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Of Children – The Merchants of Happiness

By Supriya Jha | Last Updated: Sunday, November 17, 2013 - 12:45
Supriya Jha
Crystal Clear

The most sophisticated men I know – they are all child inside.

- Jim Henson

I am not a huge fan of the reality show Bigg Boss and I seem to have been following Mr Salman Khan’s advice to not watch the show even before he voiced it.

However, one lazy afternoon I found myself flipping through the TV channels and one of the frames caught my eyes. The curiosity was aroused by the dramatic wailing of one of the contestants of the reality show –Pratyusha Banerjee – who was all tears with her frowning cheeks reflecting a darker shade of pink. And I decided to linger on the particular channel to find out why she was crying. To my amazement, the reason that spilled out was that many in the show called her a “bachchi” – a child.


As we continue to evolve into an ultra-modern GenNext, calling twenty-year olds a child is thought to be criminal, insane. Given the life and times nowadays, when the fondness for ‘human’ (and not just children’s) qualities like innocence and purity continues to fade, the meaning of the word ‘child’ has degenerated into meaning ‘immature’ and ‘silly’.

In the general perception, someone who is an adolescent or elder and still called a ‘child’ by his peers, is understood to be the one with mental retardness or a lack of responsibility.

Look at anyone who gives away generous amount of smiles, laughs as if there were not a speck of worry in this world and speaks one’s heart out - and pat comes the word “kiddo” to describe such a person.

And to our budding next generation children, the word cuts to the quick. So much so that, the boys want to sport moustaches and French goatees to avoid being called girly or kiddish and the girls as small as 10 years old, know all about the latest hair cuts in vogue and the fashion trends.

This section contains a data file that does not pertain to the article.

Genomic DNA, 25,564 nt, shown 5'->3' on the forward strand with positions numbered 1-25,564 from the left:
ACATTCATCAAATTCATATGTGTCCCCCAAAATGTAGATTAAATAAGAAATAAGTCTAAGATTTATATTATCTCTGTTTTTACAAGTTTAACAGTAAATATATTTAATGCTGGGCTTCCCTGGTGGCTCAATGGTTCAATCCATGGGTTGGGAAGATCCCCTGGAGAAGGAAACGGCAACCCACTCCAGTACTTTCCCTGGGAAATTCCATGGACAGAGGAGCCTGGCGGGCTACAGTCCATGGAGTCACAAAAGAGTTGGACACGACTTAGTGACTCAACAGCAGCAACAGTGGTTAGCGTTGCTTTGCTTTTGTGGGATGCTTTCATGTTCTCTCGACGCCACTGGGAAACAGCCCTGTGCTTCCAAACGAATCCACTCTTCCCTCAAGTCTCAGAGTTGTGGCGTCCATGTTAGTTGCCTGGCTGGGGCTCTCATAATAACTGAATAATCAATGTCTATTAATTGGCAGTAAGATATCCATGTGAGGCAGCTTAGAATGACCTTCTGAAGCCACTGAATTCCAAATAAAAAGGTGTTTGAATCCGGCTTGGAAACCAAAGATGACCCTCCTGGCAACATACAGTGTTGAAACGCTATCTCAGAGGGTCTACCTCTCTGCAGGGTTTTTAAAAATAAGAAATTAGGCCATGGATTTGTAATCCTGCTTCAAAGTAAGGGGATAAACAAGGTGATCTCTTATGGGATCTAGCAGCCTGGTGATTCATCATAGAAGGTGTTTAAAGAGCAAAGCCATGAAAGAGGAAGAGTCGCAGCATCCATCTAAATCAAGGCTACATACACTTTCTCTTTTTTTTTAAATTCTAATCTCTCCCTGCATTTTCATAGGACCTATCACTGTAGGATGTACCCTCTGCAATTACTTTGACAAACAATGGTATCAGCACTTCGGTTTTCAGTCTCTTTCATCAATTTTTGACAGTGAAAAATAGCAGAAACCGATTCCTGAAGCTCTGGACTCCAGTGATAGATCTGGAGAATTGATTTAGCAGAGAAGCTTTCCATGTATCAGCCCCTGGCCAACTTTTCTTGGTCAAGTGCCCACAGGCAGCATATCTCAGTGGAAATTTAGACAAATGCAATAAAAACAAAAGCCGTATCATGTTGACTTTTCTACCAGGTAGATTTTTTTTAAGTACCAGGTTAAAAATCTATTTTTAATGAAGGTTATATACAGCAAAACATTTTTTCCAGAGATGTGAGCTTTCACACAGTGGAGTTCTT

The other day, one of my colleagues was narrating to me how her nephew, who had just landed into a play-school, had started behaving oddly. The kid, who used to chuckle and get extremely happy and excited at the sight of ice-creams, now just wore a serious face, rolled his eyes and asked for the cone in a straight tone devoid of any rhythm. Next day, he came from school and said, “Get me married, mom!”

The rate at which children want to enter the so-called manhood is alarming and we need to question ourselves what’s wrong with the way we are bringing up our wards. What’s so rough about the texture of environment our children are being exposed to? It’s high time we drew conclusions and acted in order to check the lightning pace of the ‘growing-up’ phenomenon.

Because, as we grow-up, we stop being astonished, we lose our curious streak, and new and fresh ideas cease to visit us. As we become the so-called adults, we get used to - used to almost everything surrounding or happening around us.

The colour of the sky or the twinkle of fireflies, cease to amaze us. We are no longer worried to get our hands upon that iridescent peacock feather and then preserve it between the pages of our best textbook. We, no more, have the time to draw invisible paintings on the canvas of ether, to survey the skies. We are no more as childish so as to waste our time thinking about fairies and djinns and genies that do not exist. We are no longer children – not even at heart. We are no longer creative, or curious or happy!